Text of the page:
10. The device of claim 1, wherein the sensor is disposed in a movable hood of the biometric module.

11. An electronic device, comprising:

a biometric module having a swipe-scanner configured to capture a biometric image, the biometric module comprising a hood biased to a first position, the swipe-scanner activated to capture the biometric image in response to the hood being moved from the first position to a second position.

12. The device of claim 11, wherein the swipe-scanner is configured to capture a fingerprint image.

13. The device of claim 11, wherein the swipe-scanner is disposed in the hood.

14. The device of claim 11, wherein the hood is configured to discharge electrostatic energy from a user of the biometric module.

15. The device of claim 11, wherein the hood is configured to discharge electrostatic energy from a user of the biometric module before contact between the user and the swipe scanner.

16. The device of claim 1, wherein the biometric module is configured to discharge electrostatic energy from a user before activation of the swipe-scanner.

17. The device of claim 11, wherein the biometric module comprises an indicator disposed adjacent the swipe-scanner and configured to display at least one status indication associated with the biometric module.

18. The device of claim 11, further comprising at least one indicator disposed adjacent the swipe-scanner and configured to be illuminated to display at least one status indication associated with the biometric module.

19. An electronic device, comprising:

a biometric module having a sensor configured to capture a biometric image, the biometric module comprising a hood movable from a first position to a second position to activate the sensor, the second position disposed below a working surface of the electronic device.

20. The device of claim 19, wherein the sensor is disposed on the hood.

21. The device of claim 19, wherein the sensor is configured to capture a fingerprint image.

22. The device of claim 19, wherein the hood is configured to discharge electrostatic energy from a user of the biometric module.

23. The device of claim 19, wherein the hood is configured to discharge electrostatic energy from a user of the biometric module before contact between the user and the sensor.

24. The device of claim 19, wherein the biometric module is configured to discharge electrostatic energy from a user before activating the sensor.

25. The device of claim 19, wherein the biometric module comprises an indicator disposed adjacent the sensor and configured to display at least one status indication associated with the biometric module.

26. The device of claim 19, further comprising at least one indicator disposed adjacent the sensor and configured to be illuminated to display at least one status indication associated with the biometric module.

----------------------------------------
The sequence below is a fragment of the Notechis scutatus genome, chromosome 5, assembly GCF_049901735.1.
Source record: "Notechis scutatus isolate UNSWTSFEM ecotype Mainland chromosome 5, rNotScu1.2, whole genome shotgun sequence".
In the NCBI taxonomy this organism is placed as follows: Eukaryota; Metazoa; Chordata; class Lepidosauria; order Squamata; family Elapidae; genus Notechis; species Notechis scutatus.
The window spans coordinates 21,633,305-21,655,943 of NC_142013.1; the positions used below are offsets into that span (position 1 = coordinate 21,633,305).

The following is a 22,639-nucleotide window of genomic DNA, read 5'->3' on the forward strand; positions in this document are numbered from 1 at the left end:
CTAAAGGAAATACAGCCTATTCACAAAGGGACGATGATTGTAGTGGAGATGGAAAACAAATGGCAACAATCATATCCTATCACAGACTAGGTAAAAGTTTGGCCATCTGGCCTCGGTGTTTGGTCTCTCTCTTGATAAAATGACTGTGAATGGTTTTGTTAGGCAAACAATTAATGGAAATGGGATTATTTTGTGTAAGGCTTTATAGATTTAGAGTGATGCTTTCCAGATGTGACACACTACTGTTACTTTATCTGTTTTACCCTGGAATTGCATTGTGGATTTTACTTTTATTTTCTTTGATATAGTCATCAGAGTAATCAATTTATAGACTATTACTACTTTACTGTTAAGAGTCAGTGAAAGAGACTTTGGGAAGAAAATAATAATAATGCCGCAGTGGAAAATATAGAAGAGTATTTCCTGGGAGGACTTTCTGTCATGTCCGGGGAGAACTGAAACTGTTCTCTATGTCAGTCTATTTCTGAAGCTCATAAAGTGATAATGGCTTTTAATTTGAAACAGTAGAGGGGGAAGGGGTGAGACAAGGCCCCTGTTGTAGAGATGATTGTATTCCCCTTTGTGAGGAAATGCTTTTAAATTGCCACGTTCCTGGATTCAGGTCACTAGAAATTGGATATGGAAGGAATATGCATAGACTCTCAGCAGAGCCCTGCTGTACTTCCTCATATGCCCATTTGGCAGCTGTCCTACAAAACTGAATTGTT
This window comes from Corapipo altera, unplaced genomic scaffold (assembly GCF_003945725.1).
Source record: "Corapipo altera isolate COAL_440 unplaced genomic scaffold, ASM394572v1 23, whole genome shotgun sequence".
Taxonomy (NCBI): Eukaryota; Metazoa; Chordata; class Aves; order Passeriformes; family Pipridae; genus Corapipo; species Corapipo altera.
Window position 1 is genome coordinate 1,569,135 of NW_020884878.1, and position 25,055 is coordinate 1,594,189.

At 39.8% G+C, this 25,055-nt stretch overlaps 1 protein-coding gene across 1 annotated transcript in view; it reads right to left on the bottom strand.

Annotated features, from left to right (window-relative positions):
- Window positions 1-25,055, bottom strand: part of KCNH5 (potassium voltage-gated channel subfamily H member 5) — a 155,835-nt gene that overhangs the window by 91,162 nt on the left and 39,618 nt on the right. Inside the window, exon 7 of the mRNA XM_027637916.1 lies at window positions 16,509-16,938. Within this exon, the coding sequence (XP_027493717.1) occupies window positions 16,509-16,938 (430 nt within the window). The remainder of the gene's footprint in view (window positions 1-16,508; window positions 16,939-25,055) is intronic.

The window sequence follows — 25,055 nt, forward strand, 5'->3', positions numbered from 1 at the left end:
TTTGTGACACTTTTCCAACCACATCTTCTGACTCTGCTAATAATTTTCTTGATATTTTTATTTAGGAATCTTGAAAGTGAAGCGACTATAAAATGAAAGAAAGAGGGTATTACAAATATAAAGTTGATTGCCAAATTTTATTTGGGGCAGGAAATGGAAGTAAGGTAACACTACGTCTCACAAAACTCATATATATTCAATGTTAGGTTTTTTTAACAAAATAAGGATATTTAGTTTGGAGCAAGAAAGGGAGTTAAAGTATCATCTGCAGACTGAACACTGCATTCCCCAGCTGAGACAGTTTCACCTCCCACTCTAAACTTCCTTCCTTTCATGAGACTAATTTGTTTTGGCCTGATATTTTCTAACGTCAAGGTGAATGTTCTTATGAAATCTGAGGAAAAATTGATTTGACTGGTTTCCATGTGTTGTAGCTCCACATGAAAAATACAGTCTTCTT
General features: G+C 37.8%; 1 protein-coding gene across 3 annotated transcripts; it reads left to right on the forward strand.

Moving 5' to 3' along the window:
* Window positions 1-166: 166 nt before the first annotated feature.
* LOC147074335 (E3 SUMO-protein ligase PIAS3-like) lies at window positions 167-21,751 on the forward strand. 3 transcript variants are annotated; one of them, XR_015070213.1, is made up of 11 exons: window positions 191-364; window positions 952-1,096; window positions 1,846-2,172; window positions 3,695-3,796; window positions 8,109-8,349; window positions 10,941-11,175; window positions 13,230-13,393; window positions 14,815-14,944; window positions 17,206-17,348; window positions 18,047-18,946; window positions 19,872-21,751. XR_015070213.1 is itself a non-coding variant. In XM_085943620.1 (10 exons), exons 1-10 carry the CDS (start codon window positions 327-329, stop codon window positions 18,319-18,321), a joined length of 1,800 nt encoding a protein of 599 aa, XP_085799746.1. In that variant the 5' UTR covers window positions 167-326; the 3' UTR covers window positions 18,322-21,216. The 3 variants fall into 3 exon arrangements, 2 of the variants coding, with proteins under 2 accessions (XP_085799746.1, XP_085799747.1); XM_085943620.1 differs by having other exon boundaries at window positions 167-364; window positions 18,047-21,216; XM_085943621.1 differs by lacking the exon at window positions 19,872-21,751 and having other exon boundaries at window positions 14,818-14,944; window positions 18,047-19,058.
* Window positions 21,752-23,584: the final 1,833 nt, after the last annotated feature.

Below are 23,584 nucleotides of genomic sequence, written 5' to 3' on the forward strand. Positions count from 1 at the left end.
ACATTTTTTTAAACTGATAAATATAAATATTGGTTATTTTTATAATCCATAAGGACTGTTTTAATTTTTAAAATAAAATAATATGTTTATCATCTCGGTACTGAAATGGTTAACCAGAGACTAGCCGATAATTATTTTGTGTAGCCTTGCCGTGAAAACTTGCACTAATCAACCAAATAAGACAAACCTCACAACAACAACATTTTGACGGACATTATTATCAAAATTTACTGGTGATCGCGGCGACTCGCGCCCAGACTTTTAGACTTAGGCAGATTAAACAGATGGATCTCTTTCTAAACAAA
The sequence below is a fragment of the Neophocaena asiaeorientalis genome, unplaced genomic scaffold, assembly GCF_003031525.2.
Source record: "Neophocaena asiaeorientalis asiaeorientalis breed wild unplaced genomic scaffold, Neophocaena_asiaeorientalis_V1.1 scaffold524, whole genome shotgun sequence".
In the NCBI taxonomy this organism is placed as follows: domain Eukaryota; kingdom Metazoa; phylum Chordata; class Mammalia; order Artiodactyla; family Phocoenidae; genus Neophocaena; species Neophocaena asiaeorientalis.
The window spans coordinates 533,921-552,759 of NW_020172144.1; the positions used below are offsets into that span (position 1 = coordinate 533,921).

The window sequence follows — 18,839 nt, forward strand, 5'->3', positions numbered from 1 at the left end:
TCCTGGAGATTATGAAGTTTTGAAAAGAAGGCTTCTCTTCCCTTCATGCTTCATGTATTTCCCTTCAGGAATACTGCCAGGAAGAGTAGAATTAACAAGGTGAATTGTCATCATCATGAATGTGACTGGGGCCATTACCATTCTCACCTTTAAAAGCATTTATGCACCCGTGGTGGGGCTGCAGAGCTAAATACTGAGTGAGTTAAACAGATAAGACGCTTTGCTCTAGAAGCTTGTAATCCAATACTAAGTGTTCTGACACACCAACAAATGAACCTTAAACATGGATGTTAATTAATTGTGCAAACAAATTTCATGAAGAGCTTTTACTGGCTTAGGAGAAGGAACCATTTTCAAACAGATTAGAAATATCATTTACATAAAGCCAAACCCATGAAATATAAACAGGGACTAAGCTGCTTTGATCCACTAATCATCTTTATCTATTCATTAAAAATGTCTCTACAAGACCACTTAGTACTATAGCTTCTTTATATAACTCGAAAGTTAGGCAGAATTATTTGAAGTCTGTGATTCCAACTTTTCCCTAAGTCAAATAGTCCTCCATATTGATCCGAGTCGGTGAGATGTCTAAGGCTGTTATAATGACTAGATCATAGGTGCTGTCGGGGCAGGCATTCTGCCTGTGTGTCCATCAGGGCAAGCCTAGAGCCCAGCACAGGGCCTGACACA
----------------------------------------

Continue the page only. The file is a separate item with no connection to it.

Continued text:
27. A method for manufacturing an electronic device, comprising:

providing a biometric module having a sensor configured to capture a biometric image, the biometric module comprising a hood movable from a first position to a second position to activate the sensor, the second position disposed below a working surface of the electronic device.

28. The method of claim 27, further comprising locating the sensor on the hood.

29. The method of claim 27, further comprising configuring the hood to discharge electrostatic energy from a user of the biometric module.

30. The method of claim 27, further comprising configuring the hood to discharge electrostatic energy from a user of the biometric module before contact between the user and the sensor.

31. The method of claim 27, further comprising configuring the hood to discharge electrostatic energy from a user before activating the sensor.

32. The method of claim 27, further comprising providing an indicator disposed adjacent the sensor and configured to display at least one status indication associated with the biometric module.

33. An electronic device, comprising:

a biometric module having a sensor configured to capture a biometric image, the biometric module having an indicator disposed adjacent the sensor and configured to be illuminated to display at least one status indication associated with the biometric module.

34. The device of claim 33, wherein the indicator is disposed on a working surface of the electronic device.

Patent History
Publication number: 20080267457
Type: Application
Filed: Apr 30, 2007
Publication Date: Oct 30, 2008
Patent Grant number: 8860441
Inventors: Valiuddin Y. Ali (Cypress, TX), Jeffrey A. Lev (Cypress, TX), Paul J. Doczy (Cypress, TX), Jeffrey C. Parker (Magnolia, TX)
Application Number: 11/799,271
Classifications
Current U.S. Class: Personnel Identification (e.g., Biometrics) (382/115)
International Classification: G06K 9/00 (20060101);